(WANNet) On the lookout for humpbacks

Submitted by Editor on Sat, 21/08/2004 - 17:40

SYDNEY, 23 May, 2004 - You can spot them by their binoculars, fleece jackets and gazes fixed on the horizon, watching earnestly for the flick of a dorsal fin or a sudden vertical spurt of water.

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August 21, 2004

By Danielle Teutsch

They are whale watchers, and the onset of winter next week heralds the start of their favourite season.

In what is fast shaping up to be an annual ritual for NSW coast dwellers, thousands of people are expected to take up lookout posts from Byron Bay to Eden this year to catch sight of migrating humpback whales.

A few of the whales, the so-called leaders of the pack, have already been spotted off the NSW coast.

The whales swim about 3000 nautical miles from Antarctica to the equator, occasionally delighting onlookers with dramatic blowing, breaching and tail-slapping.

Ronny Ling, president of the volunteer marine rescue organisation ORRCA, said he hoped sightings of humpbacks would improve this season. Although the usual number of whales, about 3000, made the journey north last year, they remained frustratingly far from the coastline to the disappointment of whale watchers.

National Parks and Wildlife Service (NPWS) figures show there were sightings of 520 humpbacks, 28 minke whales and one blue whale last year.

The year before, there were 932 humpback sightings.

"Last year sightings were significantly down," Mr Ling said.

"There is a lot of speculation why, but we think currents may have kept them further out from the shore."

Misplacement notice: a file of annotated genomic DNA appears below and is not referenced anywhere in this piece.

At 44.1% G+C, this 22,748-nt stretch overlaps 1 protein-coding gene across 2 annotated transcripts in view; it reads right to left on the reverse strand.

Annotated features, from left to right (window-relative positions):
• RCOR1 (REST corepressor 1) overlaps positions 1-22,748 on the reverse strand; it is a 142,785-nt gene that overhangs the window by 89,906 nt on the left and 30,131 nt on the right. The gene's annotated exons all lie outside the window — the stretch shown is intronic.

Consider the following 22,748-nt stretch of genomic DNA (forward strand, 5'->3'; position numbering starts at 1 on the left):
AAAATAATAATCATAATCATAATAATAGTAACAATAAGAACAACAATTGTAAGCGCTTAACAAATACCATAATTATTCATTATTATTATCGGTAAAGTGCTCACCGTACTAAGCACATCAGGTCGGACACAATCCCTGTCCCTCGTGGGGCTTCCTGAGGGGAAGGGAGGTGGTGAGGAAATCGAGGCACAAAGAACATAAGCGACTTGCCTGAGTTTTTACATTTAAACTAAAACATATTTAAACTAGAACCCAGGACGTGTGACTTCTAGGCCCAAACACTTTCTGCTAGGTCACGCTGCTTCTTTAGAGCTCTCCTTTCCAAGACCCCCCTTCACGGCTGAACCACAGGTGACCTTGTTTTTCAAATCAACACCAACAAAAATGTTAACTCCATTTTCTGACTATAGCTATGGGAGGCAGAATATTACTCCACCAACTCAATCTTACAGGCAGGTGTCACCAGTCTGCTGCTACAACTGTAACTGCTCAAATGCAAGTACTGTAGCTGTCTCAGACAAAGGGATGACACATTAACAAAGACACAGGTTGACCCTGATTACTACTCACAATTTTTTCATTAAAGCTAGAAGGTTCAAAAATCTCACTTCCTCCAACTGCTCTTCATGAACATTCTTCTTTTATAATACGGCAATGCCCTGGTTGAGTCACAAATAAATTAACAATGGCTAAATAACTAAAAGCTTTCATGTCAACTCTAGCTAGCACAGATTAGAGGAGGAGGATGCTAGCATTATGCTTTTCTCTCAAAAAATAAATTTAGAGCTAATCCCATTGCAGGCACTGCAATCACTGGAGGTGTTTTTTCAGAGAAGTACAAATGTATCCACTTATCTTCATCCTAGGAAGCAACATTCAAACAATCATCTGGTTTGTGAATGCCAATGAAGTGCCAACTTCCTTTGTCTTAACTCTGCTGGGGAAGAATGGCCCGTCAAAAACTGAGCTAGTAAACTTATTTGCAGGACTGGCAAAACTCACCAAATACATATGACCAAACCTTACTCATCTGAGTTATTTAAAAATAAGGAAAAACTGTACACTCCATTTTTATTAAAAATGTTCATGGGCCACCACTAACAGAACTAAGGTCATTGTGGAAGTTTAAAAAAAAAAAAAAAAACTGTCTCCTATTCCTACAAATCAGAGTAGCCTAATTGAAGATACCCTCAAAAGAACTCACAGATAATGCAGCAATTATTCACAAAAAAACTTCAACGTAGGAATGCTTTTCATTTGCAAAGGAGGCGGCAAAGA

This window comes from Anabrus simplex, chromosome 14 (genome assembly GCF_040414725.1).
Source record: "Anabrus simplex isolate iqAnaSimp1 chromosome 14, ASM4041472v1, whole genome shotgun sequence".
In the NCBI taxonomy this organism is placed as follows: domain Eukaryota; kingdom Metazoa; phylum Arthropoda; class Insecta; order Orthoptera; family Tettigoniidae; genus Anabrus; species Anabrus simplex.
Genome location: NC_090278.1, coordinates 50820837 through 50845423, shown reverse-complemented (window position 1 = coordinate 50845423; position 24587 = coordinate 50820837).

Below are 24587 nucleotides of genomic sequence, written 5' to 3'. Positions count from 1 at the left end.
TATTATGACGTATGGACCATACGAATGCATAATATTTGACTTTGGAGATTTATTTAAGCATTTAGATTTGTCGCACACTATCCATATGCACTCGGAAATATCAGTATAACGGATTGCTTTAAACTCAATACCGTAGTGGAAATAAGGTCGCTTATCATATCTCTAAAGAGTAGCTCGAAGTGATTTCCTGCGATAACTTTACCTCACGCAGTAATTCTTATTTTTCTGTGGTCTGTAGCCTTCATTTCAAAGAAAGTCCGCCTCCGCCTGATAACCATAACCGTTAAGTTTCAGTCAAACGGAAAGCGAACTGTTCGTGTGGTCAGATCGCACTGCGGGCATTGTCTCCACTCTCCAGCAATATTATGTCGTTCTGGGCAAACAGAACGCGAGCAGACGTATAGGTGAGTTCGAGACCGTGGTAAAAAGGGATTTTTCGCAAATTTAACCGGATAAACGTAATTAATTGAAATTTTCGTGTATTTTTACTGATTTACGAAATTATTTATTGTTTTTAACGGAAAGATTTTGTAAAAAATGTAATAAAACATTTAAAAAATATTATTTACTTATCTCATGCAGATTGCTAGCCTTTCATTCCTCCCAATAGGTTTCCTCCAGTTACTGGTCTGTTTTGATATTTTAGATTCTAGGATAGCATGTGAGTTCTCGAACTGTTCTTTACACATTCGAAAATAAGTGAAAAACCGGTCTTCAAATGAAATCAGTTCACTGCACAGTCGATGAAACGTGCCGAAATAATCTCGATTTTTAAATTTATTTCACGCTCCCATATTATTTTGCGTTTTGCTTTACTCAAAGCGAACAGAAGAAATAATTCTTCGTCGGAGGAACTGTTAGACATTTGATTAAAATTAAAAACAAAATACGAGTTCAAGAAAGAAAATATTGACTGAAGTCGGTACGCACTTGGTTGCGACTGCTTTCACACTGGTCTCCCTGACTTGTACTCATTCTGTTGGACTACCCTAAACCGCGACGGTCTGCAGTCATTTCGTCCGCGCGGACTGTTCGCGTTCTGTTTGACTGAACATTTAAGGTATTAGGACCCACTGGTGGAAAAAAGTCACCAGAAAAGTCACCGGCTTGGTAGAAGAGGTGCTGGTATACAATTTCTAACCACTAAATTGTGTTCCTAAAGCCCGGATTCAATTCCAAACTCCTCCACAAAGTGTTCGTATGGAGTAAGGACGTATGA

In contrast, the rarer southern right whale made several high-profile appearances, with five sighted last season. Southern right whales are more easily spotted because of their penchant for hugging the coastline and seeking refuge in bays and harbours.

To cater for booming interest in whale watching, NPWS set up a whale-watching platform at Cape Solander in Botany Bay National Park last year.

NPWS wildlife management officer Geoff Ross said the platform had been popular with the public. NPWS figures show 7000 cars visited the area last year.

Mr Ross said it was difficult to predict how many whales would make an appearance this year.

"With wild animals you never know what you are going to get," he said. "The exciting thing is that the longer you sit there, the greater the chance of seeing something."

Mr Ling said a dedicated band of whale watchers had formed in NSW, gathering at prime sites to swap stories and enjoy the camaraderie of cetacean spotting. He said there was a certain bonding quality about seeing a 15-metre whale suddenly breach or slap its fin among the monotony of the whitecaps at sea.

"They love to talk about it and compare tales," he said. "There is something special about whales, a sense of wonder and awe. "And the beauty of it is that it's free."

- For sightings of marine mammals, phone the ORRCA hotline on 9415 3333.

http://smh.com.au/articles/2004/05/22/1085176041547.html

Copyright © 2004. The Sydney Morning Herald.

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